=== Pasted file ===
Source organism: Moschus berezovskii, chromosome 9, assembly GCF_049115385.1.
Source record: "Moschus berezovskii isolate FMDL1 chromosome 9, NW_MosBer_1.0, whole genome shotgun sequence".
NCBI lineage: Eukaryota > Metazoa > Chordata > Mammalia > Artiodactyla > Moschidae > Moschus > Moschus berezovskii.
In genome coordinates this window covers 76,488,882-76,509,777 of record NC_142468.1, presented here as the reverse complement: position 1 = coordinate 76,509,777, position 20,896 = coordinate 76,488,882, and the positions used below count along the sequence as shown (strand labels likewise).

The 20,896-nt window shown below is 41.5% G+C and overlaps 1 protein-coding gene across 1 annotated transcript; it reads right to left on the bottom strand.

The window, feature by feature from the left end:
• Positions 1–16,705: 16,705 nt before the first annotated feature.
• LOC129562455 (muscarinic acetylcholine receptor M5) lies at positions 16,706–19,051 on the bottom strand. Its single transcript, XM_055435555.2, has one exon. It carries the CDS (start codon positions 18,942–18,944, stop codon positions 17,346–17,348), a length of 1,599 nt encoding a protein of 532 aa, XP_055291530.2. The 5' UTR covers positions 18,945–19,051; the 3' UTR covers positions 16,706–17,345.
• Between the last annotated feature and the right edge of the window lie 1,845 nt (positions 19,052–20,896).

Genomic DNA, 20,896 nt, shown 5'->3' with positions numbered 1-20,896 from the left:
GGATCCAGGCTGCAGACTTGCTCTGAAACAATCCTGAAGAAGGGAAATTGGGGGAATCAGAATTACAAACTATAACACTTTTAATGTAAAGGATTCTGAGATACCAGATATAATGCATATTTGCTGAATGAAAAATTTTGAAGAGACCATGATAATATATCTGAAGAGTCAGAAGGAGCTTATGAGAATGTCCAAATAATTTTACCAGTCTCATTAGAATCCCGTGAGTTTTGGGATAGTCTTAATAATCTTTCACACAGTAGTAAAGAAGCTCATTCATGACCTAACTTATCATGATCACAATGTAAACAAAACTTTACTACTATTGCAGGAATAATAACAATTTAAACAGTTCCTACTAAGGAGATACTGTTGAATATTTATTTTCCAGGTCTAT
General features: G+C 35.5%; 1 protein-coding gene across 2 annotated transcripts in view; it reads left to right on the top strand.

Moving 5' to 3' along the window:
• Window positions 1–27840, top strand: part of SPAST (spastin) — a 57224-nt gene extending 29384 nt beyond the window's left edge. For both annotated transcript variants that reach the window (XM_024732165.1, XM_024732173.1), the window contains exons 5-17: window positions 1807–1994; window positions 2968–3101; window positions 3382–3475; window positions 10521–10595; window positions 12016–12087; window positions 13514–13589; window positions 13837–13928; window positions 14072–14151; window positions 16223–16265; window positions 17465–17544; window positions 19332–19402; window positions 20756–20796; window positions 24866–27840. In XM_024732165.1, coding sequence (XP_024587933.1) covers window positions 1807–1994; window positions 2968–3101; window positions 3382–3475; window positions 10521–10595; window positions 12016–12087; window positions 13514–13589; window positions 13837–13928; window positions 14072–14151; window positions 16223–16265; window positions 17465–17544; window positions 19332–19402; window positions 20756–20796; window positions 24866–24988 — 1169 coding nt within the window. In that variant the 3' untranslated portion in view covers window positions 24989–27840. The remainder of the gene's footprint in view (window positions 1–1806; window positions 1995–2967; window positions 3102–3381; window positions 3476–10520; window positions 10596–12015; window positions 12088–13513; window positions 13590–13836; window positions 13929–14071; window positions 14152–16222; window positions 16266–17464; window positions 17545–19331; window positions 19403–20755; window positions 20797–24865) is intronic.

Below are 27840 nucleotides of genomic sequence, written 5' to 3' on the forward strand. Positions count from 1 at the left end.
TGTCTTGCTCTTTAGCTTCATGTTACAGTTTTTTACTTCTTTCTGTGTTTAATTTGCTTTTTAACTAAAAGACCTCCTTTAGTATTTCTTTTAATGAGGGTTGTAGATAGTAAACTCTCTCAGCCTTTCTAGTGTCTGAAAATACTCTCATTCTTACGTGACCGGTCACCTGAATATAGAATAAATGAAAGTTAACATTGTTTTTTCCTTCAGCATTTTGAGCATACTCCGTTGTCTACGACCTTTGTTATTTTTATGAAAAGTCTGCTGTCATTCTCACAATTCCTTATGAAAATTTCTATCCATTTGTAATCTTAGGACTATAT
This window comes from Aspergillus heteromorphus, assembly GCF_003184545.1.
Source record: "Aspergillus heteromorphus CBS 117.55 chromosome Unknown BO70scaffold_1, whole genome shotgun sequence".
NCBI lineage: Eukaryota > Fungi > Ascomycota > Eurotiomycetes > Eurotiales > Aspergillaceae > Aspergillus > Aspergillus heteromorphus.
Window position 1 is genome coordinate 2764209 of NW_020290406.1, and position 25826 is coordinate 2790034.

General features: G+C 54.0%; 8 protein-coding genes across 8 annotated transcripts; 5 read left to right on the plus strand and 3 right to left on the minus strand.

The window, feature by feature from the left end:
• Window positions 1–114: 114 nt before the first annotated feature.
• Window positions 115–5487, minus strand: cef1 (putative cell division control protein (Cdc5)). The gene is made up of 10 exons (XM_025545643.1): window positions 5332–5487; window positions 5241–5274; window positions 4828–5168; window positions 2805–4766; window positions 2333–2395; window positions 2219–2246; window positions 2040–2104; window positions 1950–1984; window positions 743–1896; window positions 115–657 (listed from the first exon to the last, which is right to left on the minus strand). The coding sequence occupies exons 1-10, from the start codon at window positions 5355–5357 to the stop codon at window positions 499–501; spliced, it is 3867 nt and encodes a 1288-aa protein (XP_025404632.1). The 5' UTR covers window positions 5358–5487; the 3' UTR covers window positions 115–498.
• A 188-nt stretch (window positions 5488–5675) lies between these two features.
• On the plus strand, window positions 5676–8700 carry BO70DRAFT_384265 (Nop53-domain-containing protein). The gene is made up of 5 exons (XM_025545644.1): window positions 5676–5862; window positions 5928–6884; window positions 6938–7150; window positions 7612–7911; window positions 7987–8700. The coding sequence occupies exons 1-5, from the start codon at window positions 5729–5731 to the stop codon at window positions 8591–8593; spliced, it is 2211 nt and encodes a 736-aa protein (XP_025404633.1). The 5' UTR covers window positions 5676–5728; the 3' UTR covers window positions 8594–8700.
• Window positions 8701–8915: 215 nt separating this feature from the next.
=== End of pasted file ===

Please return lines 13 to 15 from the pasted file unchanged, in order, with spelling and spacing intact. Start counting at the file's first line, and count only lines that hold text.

Moving 5' to 3' along the window:
• Window positions 1–27840, top strand: part of SPAST (spastin) — a 57224-nt gene extending 29384 nt beyond the window's left edge. For both annotated transcript variants that reach the window (XM_024732165.1, XM_024732173.1), the window contains exons 5-17: window positions 1807–1994; window positions 2968–3101; window positions 3382–3475; window positions 10521–10595; window positions 12016–12087; window positions 13514–13589; window positions 13837–13928; window positions 14072–14151; window positions 16223–16265; window positions 17465–17544; window positions 19332–19402; window positions 20756–20796; window positions 24866–27840. In XM_024732165.1, coding sequence (XP_024587933.1) covers window positions 1807–1994; window positions 2968–3101; window positions 3382–3475; window positions 10521–10595; window positions 12016–12087; window positions 13514–13589; window positions 13837–13928; window positions 14072–14151; window positions 16223–16265; window positions 17465–17544; window positions 19332–19402; window positions 20756–20796; window positions 24866–24988 — 1169 coding nt within the window. In that variant the 3' untranslated portion in view covers window positions 24989–27840. The remainder of the gene's footprint in view (window positions 1–1806; window positions 1995–2967; window positions 3102–3381; window positions 3476–10520; window positions 10596–12015; window positions 12088–13513; window positions 13590–13836; window positions 13929–14071; window positions 14152–16222; window positions 16266–17464; window positions 17545–19331; window positions 19403–20755; window positions 20797–24865) is intronic.

Below are 27840 nucleotides of genomic sequence, written 5' to 3' on the forward strand. Positions count from 1 at the left end.